She definitely has certain beliefs about marriage that come across in her writing or at least that’s what I picked up, and while I didn’t agree with some of the decisions her characters made in the end, I still understood why they would.
Book With the Best Characters
I really wanted to mention this book, so it’s a win-win to have a new category and a reason to talk about it. The characters in this are absolutely fantastic. They all add something of value to the story, and they’re all so unique with their reasons for being where they are. I love a good character growth/development story, and who cares that it happens after death? Some of the best people don’t do anything important until after they die anyway.
I had another T. J. Klune on my To-Be-Read list but I had to buy this one after just the sample, and it wasn’t cheap either lol. It was around $10-$11, which is usually way above my limit for an impulse book buy, but it was way too intriguing to be ignored. The other book The House on the Cerulean Sea is available at the e-Library.
House of Earth and Blood by Sarah J. Maas was a close second, but I’ve gushed about it enough (nah…I really haven’t lol, I could always say more).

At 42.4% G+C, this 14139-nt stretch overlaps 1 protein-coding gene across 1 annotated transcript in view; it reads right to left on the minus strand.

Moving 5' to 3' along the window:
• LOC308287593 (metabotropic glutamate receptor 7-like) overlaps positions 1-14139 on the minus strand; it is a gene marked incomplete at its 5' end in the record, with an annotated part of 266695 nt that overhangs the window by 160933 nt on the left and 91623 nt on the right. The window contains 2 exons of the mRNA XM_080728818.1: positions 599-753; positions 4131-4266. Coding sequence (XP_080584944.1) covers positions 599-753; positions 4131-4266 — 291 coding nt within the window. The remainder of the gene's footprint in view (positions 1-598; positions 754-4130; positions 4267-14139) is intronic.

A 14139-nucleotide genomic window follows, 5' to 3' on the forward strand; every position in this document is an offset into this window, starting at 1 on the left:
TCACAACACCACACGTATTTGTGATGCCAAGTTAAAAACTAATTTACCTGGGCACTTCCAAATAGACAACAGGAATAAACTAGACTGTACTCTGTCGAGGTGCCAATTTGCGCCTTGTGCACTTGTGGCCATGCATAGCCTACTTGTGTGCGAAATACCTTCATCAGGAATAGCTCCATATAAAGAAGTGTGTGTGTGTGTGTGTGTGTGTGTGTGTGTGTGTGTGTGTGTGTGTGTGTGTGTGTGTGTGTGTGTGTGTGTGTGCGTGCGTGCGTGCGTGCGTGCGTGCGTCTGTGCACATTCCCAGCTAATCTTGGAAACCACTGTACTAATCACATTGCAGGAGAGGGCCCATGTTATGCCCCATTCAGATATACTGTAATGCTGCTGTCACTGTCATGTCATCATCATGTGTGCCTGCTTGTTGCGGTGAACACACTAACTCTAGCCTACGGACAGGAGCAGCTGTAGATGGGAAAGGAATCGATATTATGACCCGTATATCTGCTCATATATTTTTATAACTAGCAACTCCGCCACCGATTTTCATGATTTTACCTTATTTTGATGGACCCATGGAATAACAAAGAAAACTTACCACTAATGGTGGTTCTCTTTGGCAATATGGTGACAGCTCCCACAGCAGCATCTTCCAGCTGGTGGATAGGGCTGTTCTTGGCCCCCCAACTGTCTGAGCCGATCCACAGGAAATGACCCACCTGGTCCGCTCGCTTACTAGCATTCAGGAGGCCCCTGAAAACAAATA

Least Favorite Book
This is one of those situations where the first book was damn near a masterpiece but the second in the series is a bit of a scattered mess. I think the author was trying to expand on the strangeness of the situation presented in the first by making the second a sort of meta narrative on it, but it’s difficult to do that and keep the story coherent for the reader. Also the Signalman is barely in this, and he’s the most interesting character. It just seems like Kiernan made some bold, creative choices that didn’t pan out as well as they could have. I still intend to read the third book at some point, which returns to the Signalman, a wise choice in my opinion.
And that’s it; that’s my 2021 book assessment. If you’re curious about all the novels I read in 2021, check out my Goodreads profile. I’m still catching up on reviews from 2018, so I’m four years behind because I insist on reviewing almost everything I read.
What were your best/worst of the year? What would you recommend? What should people stay the hell away from? Book talk in the comments is always welcome!